Figure 1: Plain radiograph in a patient with a horseshoe kidney shows abnormal axis of the kidney with the lower poles being more medial than in the normal kidneys. Scoliosis and bilateral renal calculi can be visualized

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In intravenous urography (IVU), kidneys lie vertically on either side of the midline and are joined at their lower poles by an opacified parenchymal isthmus suggestive of horseshoes kidney and showed multiple bilateral renal calculi and good contrast excretion bilaterally [Figure 2].
Figure 2: IVU radiograph showing both kidneys rotated medially showing multiple calculi .There is good contrast excretion suggestive of normal functioning kidneys

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USG revealed that kidneys are joined at lower pole having anterior orientation. During evaluation of the retroperitoneal space, isthmus was identified as solid structure anteriorly to the aorta connecting both kidneys [Figure 3]. The inferior border of the kidneys is not well defined due to bowel echoes. Three calculi measuring 18 mm, 13 mm, and 9 mm where found in the right kidney [Figure 4] and one calculus measuring 27 mm was found in the left kidney [Figure 5]. However, no hydronephrosis was seen. No free peritoneal fluid noted.
Figure 3: Transabdominal ultrasound scanning horizontally along the midline shows isthmus joining the two lower poles of the kidney across the midline anterior to aorta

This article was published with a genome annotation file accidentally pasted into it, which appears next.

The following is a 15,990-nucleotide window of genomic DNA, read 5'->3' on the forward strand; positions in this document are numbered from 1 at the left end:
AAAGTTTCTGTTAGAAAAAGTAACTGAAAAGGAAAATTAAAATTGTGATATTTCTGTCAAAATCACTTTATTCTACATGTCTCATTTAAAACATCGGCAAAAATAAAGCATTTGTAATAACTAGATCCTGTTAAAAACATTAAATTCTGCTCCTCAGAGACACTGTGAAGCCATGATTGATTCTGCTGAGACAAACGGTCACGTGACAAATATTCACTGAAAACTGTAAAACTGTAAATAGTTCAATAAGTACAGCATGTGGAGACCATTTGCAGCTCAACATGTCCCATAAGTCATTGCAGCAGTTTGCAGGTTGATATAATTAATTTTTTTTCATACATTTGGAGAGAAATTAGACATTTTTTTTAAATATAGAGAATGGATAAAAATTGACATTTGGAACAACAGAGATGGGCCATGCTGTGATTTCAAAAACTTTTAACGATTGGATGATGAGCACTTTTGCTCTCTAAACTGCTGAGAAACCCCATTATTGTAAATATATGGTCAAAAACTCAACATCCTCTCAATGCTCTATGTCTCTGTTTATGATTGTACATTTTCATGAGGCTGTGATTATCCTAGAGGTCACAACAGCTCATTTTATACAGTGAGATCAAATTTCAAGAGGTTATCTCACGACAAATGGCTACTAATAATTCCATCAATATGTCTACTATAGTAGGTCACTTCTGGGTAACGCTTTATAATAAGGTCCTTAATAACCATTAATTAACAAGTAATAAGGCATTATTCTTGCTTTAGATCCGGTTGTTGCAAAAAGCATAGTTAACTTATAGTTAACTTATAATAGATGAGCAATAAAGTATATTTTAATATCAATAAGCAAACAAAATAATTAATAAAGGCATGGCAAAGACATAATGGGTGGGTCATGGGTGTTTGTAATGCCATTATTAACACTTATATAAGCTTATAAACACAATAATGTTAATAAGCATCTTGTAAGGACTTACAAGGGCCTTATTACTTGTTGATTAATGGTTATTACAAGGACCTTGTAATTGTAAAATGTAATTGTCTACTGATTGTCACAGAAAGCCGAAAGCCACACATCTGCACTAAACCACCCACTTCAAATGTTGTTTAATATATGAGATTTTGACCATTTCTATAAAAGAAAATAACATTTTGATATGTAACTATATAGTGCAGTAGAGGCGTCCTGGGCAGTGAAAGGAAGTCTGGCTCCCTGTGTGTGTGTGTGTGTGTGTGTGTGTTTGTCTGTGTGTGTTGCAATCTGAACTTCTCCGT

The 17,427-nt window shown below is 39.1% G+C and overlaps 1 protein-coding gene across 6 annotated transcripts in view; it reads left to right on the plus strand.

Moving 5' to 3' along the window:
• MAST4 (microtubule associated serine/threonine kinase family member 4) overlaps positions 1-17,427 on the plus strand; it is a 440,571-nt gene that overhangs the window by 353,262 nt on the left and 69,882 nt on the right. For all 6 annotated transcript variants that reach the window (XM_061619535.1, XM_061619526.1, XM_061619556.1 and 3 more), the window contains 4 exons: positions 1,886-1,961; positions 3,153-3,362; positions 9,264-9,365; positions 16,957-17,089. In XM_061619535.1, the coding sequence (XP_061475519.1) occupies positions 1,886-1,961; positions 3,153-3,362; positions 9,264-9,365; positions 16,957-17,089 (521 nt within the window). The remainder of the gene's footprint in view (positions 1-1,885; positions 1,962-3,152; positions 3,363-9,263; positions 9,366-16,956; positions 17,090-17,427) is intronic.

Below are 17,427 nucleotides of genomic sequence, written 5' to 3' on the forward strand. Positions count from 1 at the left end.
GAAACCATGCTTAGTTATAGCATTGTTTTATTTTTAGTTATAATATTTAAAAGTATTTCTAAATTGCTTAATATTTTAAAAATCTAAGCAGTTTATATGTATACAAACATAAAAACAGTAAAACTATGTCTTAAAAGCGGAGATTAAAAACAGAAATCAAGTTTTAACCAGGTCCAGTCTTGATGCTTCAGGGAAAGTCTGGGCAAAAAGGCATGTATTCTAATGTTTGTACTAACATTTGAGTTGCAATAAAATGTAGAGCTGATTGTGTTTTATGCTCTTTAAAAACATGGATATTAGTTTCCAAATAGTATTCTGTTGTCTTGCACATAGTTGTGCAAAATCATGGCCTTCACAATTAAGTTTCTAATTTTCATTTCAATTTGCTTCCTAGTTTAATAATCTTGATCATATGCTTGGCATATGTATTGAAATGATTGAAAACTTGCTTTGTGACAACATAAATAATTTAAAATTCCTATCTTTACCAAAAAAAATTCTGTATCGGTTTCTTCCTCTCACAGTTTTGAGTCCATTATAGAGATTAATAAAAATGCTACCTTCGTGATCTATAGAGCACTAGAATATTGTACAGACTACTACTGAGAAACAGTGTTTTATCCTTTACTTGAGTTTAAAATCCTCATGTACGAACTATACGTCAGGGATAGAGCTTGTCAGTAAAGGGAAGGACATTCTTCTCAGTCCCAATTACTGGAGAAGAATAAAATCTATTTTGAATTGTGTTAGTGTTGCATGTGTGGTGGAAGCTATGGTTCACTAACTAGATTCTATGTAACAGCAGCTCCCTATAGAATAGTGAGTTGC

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Figure 4: Right kidney showing multiple renal calculi

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Figure 5: Left kidney showing a large single calculus

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  Discussion Top

During the 4th week of development, the ureteric bud which forms the collecting system and the metanephric blastema which forms the functioning kidney meets in the upper sacral region (S1–S2) through reciprocal induction. Aberration of this event leads to wide spectrum of renal anomalies.

Abnormal growth fluctuations and ventral flexion of the caudal fetus within a confined true pelvis cause fusion defects. During ascent, the metanephric blastema comes in close apposition as they pass through the arterial fork and fuse. The more complete the fusion, the more ectopic the position. Fusion anomalies can be either symmetrical or asymmetrical. Factors that influence both kidneys equally are presumed to cause symmetrical fusion anomalies. Differential displacement of renal masses results in asymmetrically shaped horseshoe kidneys.[2]

Association of asymmetrical horseshoe kidneys with a number of vertebral conditions supports this hypothesis.

Ectopic mesenchymal tissue arising due to incomplete migration of nephrogenic cells across primitive streak has been suggested to be the cause of isthmus or bridge rather than “primary fusion.” This can explain incidence of certain tumors in horseshoe kidney.[3]

The diagnosis of horseshoe kidney can be made on a plain radiograph as visible perinephric fat makes it easier to observe the renal outline. Altered renal axis is evident on plain radiograph showing lower poles more medial than expected. The kidney also may be situated lower than normal. On IVU, collecting system characteristically shows incomplete inward rotation of renal pelvis facing anteriorly along with inward deviated axis of lower poles because of the connection with isthmus.[4]